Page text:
Photographer George Steinmetz has won numerous awards for his distinctive photography. As a regular contributor to 'National Geographic' magazine, he is almost constantly traveling somewhere new. Unlike many photographers who take pride in being extremely close to their subjects, however, Steinmetz prefers to shoot from above the fray. Really far above it, in fact, using a custom-designed, motorized paraglider. The resulting images (which have been collected in three books: 'African Air,' 'Empty Quarter,' and 'Desert Air'), are stunning and feature utterly transporting, rarely seen perspectives of our planet, with a particular focus on the beauty and danger of the world's extreme deserts.
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The technology of photography has completely changed since Steinmetz first began shooting professionally 30 years ago; the techniques haven't, according to Steinmetz. For him, photography is less about the tools and more about passion, point of view, and craft. "There's a language to photography and you have to be in control of it," he says. "You may have a zoom lens, but that doesn't mean anything. What are you trying to say as a photographer?" Before you can dream big, though, you have to learn the fundamentals of your tools. We asked Steinmetz to offer his insights. He took time off from a shoot in China to guide us through a mini master class of what it takes to snap great photos.
Learn your camera's limitations.
There will always be situations where you are either forbidden or just don't want to use flash – at a church, or concert, in a museum, or when shooting a night setting. In those cases, you need to become familiar with the ISO settings on your camera and what your camera can and can't handle when it comes to shooting in dim light. ISO speed is a standard used to denote film sensitivity that has carried over to digital cameras. The higher the ISO setting, the more effective your camera will be for capturing images in low light without a flash. But there's a trade-off: The higher the ISO sensitivity, the more susceptible your shots are to "noise," or digital graininess in a photo. So learning your camera's capabilities is crucial, especially before you try to take a shot in the dark.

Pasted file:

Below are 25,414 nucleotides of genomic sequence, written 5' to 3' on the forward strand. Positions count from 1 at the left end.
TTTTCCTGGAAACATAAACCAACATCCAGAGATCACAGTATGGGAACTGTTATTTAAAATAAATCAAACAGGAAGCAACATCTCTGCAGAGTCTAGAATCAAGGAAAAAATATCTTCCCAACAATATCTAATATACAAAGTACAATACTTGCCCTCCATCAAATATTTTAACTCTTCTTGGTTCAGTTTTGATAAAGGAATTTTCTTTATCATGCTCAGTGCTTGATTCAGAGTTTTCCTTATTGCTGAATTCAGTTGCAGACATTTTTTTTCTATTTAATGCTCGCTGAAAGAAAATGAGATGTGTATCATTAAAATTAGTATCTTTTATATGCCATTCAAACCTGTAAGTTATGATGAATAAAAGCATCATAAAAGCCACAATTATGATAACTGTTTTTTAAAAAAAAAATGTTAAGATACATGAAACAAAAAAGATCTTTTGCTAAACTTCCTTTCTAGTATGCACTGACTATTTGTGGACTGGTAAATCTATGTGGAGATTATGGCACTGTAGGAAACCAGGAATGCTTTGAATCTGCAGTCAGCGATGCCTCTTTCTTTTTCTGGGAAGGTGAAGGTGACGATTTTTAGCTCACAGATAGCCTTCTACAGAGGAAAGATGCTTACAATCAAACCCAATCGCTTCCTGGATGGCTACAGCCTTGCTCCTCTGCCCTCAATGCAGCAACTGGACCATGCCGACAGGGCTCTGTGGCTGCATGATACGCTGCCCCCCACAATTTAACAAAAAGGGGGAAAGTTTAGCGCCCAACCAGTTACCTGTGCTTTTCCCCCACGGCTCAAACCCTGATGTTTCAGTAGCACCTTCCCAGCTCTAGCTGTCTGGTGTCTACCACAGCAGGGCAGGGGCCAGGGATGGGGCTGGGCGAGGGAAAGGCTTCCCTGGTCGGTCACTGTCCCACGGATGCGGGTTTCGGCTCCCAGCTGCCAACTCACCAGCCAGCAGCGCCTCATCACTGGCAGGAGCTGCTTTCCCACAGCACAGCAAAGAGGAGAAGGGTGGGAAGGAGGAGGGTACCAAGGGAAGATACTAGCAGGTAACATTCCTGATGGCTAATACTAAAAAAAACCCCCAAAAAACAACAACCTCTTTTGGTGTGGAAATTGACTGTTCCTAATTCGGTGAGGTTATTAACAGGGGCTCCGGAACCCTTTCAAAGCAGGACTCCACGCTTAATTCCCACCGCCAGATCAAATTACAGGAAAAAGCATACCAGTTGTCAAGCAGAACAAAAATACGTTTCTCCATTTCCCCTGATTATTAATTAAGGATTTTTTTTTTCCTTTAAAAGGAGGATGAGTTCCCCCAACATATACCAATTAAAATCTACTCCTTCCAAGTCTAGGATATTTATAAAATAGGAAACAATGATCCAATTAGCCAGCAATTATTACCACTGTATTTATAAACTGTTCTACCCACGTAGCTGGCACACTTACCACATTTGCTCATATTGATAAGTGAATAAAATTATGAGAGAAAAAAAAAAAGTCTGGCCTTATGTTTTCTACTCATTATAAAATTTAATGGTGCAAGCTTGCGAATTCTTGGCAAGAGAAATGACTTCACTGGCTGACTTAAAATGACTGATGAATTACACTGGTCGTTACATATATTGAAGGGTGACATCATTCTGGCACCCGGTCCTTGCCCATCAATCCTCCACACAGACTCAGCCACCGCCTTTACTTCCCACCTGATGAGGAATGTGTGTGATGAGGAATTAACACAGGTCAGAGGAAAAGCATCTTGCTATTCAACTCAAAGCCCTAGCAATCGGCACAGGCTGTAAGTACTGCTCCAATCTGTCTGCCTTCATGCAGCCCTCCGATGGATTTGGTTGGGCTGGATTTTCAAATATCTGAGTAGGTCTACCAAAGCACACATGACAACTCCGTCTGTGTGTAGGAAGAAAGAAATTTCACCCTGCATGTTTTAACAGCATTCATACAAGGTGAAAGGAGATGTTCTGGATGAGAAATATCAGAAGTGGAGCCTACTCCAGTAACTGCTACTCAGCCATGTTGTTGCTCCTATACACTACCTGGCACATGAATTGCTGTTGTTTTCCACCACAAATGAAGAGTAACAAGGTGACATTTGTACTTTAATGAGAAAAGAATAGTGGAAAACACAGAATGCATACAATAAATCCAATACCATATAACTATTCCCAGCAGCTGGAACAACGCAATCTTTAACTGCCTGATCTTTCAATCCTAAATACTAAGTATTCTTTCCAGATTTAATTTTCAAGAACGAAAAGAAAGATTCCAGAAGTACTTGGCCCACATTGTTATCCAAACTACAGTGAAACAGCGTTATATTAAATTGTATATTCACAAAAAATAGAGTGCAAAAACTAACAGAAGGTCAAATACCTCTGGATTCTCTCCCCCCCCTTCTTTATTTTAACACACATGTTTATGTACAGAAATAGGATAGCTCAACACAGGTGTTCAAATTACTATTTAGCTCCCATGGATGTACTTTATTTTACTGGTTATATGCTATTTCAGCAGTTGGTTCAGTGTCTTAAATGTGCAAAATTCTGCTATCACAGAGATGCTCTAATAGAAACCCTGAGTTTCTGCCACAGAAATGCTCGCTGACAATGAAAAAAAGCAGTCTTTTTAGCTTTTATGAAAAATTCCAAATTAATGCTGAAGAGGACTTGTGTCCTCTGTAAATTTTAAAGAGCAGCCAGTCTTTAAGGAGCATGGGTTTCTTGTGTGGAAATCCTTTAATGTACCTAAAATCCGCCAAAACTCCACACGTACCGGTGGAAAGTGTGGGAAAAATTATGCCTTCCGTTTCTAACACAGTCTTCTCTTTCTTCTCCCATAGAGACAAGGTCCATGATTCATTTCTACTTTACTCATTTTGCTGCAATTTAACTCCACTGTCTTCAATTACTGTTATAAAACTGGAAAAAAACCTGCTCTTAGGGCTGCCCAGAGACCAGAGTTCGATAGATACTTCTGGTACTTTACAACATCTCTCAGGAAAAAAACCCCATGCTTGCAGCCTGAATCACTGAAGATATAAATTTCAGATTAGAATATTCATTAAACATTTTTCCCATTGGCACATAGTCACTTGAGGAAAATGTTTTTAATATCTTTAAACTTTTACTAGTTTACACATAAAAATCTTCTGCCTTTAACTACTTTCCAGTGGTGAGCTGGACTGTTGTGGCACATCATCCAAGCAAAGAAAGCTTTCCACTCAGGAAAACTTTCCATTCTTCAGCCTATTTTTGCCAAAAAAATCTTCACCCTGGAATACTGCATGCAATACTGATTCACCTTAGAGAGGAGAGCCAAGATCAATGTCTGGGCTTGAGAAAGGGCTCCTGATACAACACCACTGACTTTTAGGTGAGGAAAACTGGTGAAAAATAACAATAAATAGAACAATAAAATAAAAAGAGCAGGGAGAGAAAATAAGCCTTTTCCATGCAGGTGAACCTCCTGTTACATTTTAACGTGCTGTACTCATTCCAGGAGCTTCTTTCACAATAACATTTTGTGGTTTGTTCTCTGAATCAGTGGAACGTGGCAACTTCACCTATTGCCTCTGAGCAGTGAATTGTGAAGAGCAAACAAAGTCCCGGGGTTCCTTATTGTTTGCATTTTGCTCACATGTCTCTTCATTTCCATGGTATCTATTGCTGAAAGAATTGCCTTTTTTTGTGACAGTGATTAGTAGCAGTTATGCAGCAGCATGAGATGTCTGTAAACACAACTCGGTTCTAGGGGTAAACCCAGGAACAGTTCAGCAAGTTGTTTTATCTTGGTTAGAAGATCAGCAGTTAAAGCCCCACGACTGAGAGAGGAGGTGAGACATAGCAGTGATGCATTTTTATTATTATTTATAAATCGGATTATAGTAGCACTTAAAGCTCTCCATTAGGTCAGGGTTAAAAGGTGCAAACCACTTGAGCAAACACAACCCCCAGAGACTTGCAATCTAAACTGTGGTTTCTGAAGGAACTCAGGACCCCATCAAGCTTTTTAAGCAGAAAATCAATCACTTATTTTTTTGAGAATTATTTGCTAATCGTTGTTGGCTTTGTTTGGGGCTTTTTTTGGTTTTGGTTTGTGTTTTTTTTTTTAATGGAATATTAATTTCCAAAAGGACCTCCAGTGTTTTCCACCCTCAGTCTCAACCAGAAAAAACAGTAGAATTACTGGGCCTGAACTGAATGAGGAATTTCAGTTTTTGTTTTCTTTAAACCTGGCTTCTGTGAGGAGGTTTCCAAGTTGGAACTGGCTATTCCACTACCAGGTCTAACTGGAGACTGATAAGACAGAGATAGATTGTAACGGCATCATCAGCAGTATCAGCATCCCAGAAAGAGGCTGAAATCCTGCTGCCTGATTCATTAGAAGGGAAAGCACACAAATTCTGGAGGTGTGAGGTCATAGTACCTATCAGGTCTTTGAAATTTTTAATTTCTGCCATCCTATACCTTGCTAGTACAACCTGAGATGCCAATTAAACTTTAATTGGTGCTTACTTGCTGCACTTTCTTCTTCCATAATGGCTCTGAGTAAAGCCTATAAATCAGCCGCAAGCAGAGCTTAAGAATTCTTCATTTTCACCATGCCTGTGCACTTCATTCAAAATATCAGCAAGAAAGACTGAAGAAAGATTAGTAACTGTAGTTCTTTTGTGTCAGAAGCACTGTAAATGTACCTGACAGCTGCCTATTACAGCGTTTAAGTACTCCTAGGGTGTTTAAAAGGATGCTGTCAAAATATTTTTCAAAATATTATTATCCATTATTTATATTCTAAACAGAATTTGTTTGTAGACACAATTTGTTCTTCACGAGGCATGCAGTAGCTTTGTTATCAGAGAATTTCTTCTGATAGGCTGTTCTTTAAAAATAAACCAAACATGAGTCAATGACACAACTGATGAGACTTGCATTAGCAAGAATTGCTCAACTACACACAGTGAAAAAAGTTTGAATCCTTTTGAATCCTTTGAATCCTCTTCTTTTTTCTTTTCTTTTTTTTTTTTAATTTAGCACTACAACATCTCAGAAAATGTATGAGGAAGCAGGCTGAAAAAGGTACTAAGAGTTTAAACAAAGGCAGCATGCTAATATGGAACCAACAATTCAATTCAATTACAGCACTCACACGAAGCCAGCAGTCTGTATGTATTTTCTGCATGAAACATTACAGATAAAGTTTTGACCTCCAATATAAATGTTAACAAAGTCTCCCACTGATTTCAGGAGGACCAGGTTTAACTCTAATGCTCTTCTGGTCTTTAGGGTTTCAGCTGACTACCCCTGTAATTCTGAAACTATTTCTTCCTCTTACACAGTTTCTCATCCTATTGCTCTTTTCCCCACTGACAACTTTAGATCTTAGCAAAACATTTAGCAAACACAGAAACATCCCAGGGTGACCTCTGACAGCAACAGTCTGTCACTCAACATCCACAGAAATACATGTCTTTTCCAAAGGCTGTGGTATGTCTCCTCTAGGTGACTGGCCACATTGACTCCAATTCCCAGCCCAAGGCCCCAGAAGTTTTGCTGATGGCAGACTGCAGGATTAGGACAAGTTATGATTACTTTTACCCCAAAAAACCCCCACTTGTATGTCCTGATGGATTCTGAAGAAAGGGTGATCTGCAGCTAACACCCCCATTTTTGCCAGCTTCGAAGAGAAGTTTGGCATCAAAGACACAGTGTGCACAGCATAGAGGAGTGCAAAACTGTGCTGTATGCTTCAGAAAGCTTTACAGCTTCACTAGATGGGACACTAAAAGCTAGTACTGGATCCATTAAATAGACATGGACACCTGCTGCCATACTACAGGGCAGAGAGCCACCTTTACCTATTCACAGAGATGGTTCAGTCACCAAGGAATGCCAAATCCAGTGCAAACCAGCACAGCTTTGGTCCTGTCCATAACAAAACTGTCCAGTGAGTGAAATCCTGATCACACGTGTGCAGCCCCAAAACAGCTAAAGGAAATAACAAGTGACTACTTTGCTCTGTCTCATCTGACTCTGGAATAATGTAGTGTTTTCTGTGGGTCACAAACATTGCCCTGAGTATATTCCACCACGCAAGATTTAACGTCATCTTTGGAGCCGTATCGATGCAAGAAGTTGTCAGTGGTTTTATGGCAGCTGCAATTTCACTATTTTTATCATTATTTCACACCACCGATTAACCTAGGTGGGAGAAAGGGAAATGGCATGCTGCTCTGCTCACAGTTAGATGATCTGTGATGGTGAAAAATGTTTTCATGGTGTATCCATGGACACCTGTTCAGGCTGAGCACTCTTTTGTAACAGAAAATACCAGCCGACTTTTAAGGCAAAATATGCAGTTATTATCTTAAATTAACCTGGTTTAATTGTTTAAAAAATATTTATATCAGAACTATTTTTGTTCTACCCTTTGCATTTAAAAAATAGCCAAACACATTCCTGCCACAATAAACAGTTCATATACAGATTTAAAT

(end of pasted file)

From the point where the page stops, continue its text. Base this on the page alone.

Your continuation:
Fortunately for those with higher-end, interchangeable-lens cameras such as DSLRs, you can now shoot in near total darkness at a higher ISO setting of 6400 or even 12800 and still capture crisp, bright images with little noise. "We're in a fantasyland with what these cameras can do," Steinmetz says. "The new cameras, the ones with the really good sensors, can take sharp pictures by candlelight. It's unbelievable. I've been able to take great pictures just by moonlight while flying."
Credit: Photograph by Ant Green